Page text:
The Congress of Aboriginal Peoples Launches New Campaign on the 6th Anniversary of the CAP-Daniels Decision
April 14, 2022 (OTTAWA) – Today, on the 6th anniversary of the CAP-Daniels Decision, the Congress of Aboriginal Peoples (CAP) is launching a campaign to urge the federal government to follow through and honour their legal responsibilities to all Indigenous people. In 2016, the Supreme Court of Canada gave its decision in Daniels v. Canada, declaring the federal government has a legal responsibility to Métis and Non-Status Indigenous people, as it does with all other Indigenous peoples. Six years later, little action has been taken.
“The final ruling was a moment of relief, justice, and promise of potential for Indigenous people across Canada who had been denied their inherent rights,” says Elmer St. Pierre, National Chief of CAP. “Yet, as I reflect on what has happened in the six years since the decision, I can’t help but feel discouraged by the inaction from the federal government.”
CAP expects the federal government to act on their three immediate priority areas: righting past wrongs, honouring traditions, and providing access to programs and services. This includes, first, recognizing the rights of Métis and Non-Status Indigenous people and developing a mechanism to oversee their implementation. Second, ensuring Métis and Non-Status Indigenous people are consulted on all matters that affect them and building this into legislation and policy. Third, opening up all existing programs and services to include Métis and Non-Status people and developing new ones targeted directly at Métis and Non-Status people.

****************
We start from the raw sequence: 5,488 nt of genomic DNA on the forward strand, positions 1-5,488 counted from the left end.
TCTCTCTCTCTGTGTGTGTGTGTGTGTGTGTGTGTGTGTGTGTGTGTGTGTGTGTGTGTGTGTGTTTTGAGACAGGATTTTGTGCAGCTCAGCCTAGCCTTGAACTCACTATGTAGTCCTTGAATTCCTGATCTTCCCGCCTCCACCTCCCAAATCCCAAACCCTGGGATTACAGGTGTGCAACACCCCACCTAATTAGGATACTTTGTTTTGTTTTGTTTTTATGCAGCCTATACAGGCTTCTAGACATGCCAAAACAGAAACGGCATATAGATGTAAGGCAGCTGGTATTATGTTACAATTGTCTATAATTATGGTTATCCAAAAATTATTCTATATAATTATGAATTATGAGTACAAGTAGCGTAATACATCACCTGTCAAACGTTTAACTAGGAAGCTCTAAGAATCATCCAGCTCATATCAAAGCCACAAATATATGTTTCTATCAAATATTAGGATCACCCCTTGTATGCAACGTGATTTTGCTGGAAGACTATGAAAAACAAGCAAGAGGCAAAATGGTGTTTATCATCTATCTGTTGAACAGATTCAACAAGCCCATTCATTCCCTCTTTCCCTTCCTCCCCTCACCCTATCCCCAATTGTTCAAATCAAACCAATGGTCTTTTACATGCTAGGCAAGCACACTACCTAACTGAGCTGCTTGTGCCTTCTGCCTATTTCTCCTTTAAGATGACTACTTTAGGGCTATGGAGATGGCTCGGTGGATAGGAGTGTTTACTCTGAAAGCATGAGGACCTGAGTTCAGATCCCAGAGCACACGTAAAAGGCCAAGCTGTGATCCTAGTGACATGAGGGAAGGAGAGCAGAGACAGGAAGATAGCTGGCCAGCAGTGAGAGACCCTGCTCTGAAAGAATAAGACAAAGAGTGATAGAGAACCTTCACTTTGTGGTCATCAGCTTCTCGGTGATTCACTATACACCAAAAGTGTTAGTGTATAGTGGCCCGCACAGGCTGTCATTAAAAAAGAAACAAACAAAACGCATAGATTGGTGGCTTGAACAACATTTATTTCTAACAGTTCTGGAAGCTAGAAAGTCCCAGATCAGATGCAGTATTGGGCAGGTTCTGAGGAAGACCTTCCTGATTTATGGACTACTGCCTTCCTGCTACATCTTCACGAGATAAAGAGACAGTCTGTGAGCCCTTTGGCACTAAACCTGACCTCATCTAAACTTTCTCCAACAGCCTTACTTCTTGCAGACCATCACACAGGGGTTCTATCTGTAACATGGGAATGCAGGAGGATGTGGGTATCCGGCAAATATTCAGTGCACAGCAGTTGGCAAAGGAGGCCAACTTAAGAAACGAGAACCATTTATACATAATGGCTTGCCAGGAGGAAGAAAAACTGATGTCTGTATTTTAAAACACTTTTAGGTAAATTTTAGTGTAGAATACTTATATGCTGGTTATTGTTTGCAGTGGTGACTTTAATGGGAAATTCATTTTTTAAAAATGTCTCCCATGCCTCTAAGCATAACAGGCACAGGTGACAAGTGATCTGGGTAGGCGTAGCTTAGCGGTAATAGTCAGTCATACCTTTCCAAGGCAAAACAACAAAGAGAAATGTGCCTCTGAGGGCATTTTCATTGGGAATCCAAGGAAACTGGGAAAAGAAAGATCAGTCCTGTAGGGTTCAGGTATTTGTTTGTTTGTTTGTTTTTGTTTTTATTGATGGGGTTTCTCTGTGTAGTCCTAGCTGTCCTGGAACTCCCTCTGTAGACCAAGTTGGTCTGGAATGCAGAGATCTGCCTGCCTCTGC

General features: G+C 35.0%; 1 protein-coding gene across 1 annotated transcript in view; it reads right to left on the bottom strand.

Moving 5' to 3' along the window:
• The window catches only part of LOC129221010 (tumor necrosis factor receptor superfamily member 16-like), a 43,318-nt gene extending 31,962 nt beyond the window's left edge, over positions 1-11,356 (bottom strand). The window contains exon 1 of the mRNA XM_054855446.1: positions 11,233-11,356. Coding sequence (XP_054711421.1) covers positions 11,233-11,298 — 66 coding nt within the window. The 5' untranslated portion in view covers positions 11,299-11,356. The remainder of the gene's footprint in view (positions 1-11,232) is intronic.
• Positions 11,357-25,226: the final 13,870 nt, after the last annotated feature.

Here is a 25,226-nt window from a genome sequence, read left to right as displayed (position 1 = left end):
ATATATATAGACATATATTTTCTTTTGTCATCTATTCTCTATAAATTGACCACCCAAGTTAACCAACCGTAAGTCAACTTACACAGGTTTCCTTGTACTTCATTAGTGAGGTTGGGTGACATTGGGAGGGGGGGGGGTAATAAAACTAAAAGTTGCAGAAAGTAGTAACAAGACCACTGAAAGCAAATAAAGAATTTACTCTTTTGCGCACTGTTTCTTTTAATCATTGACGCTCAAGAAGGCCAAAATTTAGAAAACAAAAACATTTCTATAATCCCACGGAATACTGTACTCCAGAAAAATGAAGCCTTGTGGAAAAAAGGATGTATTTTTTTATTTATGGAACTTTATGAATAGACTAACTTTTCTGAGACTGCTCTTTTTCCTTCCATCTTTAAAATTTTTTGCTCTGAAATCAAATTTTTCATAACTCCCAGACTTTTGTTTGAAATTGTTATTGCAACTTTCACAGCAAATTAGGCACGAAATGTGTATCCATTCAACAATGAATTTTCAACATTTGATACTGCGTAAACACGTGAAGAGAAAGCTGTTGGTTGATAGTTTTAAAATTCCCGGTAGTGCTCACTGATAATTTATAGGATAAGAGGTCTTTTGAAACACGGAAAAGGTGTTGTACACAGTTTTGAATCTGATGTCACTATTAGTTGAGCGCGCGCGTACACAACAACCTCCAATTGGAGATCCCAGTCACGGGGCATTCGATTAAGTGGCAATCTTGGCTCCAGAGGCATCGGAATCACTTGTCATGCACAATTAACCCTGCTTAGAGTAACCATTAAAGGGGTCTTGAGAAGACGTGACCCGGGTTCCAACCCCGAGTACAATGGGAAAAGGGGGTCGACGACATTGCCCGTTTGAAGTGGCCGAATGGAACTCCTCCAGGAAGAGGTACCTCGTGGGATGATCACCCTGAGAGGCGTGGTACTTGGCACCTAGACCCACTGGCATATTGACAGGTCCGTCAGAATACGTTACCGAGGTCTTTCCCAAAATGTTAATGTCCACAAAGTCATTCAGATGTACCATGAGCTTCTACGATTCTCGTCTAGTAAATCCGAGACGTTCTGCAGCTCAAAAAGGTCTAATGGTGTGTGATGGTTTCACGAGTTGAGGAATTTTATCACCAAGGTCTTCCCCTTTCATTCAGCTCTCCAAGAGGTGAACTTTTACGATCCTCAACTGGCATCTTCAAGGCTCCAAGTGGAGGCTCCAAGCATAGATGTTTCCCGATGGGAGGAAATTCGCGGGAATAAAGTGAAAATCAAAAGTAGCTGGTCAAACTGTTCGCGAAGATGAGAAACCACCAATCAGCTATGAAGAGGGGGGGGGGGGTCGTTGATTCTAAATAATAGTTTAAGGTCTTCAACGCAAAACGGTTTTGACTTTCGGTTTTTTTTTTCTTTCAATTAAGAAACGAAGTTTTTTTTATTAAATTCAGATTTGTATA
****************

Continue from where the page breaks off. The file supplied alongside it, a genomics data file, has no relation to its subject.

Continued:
“A decision of the Supreme Court of Canada cannot be ignored. For us, it’s not about politics, and it’s not about government and bureaucracy. We’re fighting for our lives, and the lives of Indigenous people across Canada,” says Chief St. Pierre. “CAP and our communities are coming together to find a united way forward. We welcome and ask the federal government to join us.”
The CAP-Daniels Decision was the result of a 17-year legal battle started by CAP’s former President Harry Daniels and Leah Gardiner, a Non-Status Anishinaabe woman from Ontario. In 2013, a Federal Court judge granted the first declaration that Métis and Non-Status Indigenous people are “Indians” under section 91(24) of the Constitution Act, 1867. The federal government appealed the Federal Court’s decision, resulting in the Federal Court of Appeal upholding only part of the original ruling. CAP then appealed the decision to the Supreme Court of Canada. On April 14, 2016, the Supreme Court of Canada unanimously upheld the original ruling.
Director of Communications
The Congress of Aboriginal Peoples is the national voice representing the interests of Métis, status and non-status Indians, and Southern Inuit Indigenous People living off-reserve. Today, over 80% of Indigenous people live off-reserve.